place for the Sweetwater Gold District, South,
Pass City, Atlantic City, Camp Stambaugh,
and other places in the region of the Great
South Pass at the foot of Wind River
Mountains, and is the nearest railroad point
to those places, to-day, with a good wagon
road not much traveled. Distance to South
Pass City, 65 miles. The rocks from which
this place is named are on a high point
south of the track, and a little east of the
station. They seem in the distance like faint
outlines of huge perpendicular columns, not
very high, but really 365 feet perpendicular
above their base surroundings. Their summit
is about 1,100 feet above the track. At the
base of the rocks proper, and about 735 feet
above the track, seven sulphur springs break
out, three of which are large ones, the balance
being small.

North of the track, and three-fourths of a
mile west of the station, is an iron spring,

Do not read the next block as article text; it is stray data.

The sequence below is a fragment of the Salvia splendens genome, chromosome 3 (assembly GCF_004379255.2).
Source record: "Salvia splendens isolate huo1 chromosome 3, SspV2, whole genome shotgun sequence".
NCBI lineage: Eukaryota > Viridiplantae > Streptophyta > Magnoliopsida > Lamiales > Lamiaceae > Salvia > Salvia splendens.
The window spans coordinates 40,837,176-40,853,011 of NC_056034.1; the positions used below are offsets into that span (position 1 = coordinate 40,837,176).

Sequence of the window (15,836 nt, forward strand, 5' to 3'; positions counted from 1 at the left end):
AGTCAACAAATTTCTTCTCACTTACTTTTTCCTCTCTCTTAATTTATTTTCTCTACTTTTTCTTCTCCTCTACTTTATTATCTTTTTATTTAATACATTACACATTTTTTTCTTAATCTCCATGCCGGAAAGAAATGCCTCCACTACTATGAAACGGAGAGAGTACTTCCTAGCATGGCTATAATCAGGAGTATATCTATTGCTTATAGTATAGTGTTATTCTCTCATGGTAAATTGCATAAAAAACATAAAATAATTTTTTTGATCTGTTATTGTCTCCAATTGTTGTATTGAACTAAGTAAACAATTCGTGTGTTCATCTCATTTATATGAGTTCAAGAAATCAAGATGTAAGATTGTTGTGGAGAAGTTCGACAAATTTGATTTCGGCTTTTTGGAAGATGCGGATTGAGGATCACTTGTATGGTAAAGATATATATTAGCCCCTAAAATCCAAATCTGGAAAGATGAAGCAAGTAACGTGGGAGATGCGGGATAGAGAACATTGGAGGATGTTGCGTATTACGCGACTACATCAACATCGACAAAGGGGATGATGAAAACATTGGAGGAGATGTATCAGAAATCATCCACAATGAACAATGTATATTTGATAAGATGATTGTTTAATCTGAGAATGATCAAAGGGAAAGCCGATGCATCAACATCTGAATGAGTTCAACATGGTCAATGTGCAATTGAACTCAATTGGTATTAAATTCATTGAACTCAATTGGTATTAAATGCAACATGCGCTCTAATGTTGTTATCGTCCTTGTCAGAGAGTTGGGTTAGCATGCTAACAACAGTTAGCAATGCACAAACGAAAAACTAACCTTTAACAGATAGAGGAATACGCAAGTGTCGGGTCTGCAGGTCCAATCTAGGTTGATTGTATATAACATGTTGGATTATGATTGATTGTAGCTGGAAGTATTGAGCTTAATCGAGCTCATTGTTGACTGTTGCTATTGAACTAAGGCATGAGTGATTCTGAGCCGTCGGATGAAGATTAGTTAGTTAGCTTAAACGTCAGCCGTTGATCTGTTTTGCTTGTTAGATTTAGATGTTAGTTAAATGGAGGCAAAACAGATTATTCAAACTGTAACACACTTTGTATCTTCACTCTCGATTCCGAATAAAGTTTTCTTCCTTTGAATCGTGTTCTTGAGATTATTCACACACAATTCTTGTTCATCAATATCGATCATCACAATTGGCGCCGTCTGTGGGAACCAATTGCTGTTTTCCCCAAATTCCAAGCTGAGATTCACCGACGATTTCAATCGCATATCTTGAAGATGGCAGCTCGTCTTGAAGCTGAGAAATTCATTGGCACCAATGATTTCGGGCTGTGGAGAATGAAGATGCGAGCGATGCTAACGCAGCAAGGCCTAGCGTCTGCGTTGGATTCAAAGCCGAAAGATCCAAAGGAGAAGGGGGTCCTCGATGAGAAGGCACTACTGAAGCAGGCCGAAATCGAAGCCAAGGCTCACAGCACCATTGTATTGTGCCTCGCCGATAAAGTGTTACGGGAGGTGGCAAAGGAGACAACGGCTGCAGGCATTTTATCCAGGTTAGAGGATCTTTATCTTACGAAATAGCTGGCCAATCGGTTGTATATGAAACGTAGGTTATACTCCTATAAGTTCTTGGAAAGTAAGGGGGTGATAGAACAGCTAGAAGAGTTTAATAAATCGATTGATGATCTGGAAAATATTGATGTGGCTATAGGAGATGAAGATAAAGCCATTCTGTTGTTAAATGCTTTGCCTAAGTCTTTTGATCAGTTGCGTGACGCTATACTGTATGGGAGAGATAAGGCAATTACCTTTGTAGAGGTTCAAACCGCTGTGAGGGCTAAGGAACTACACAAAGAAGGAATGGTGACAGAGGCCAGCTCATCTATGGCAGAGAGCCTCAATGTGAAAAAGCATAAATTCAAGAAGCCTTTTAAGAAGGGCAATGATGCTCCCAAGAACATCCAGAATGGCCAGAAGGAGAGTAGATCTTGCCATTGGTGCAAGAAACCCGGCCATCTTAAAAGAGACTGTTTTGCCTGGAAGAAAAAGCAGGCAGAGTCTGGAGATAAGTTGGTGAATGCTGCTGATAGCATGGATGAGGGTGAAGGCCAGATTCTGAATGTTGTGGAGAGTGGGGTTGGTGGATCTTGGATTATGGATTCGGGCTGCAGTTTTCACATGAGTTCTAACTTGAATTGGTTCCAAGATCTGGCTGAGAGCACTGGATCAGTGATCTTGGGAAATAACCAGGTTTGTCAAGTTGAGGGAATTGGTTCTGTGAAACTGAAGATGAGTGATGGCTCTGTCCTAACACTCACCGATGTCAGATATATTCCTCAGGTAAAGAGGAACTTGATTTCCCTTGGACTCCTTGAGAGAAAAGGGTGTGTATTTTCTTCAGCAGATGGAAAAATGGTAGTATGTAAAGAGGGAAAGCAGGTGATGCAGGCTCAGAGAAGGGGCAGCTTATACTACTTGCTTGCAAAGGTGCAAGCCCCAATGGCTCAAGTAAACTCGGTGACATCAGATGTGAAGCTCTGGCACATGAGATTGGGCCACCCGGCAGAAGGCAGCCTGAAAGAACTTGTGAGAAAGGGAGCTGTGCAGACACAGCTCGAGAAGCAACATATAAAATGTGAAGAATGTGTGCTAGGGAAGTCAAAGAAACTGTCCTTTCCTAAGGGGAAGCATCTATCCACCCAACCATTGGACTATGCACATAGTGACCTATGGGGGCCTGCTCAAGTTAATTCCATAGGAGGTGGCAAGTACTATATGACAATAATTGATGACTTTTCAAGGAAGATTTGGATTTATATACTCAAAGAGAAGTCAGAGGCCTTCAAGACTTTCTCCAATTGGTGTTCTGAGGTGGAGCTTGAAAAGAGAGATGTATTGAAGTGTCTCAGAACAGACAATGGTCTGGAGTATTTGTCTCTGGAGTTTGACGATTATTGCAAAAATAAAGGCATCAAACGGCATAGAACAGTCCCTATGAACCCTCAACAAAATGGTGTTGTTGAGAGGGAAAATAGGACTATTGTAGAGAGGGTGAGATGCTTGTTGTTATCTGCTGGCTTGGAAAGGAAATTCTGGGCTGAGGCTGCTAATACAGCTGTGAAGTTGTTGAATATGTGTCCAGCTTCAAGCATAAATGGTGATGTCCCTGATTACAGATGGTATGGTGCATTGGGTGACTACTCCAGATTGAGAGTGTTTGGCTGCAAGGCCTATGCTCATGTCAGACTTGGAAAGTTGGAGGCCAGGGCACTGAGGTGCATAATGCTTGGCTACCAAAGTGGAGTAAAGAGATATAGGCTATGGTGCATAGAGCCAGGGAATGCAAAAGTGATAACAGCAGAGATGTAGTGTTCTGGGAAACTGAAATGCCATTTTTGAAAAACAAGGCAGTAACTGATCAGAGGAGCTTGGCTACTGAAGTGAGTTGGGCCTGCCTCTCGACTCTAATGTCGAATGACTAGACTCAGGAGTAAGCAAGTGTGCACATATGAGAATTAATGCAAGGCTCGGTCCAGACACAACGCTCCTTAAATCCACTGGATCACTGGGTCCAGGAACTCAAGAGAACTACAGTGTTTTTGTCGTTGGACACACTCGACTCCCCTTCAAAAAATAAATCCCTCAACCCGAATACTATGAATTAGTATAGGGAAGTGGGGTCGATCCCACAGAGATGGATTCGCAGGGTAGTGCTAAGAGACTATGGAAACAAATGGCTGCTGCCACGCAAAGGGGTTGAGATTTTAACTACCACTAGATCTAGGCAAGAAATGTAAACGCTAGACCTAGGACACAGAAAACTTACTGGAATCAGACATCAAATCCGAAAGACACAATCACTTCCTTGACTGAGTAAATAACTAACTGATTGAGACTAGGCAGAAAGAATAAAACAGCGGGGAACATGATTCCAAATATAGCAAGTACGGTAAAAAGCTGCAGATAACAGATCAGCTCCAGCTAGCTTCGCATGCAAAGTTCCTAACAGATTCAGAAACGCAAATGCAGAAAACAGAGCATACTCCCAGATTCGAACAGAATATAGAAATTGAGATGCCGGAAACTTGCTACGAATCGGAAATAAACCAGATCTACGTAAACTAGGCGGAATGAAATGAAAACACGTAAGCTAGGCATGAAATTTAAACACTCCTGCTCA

reputed to possess remarkable medicinal qual-
ities, several invalids, especially females, hav-
ing been highly benefited by drinking and
bathing in its waters. Four miles north of
the station is a huge sulphur spring, with
water pouring forth from the ground. The
artesian well, which supplies the watei-
tank here, is 700 feet deep. Water is pumped
out by steam power. Wells & Fargo 's Over-
land Express Company had a station here,
and their old adobe buildings, rapidly going
into decay, may still be seen across the
creek, at the base of the bluffs. In the
" piping " times of the town several build-
ings were commenced, but the collapse was
so sudden that they were never completed.
This station is 806.7 miles from Omaha, and
6,490 feet above the sea. It is now a place
of large coal interests, over one hundred
car loads per day being shipped. There
is also an artesian well one thousand and fif-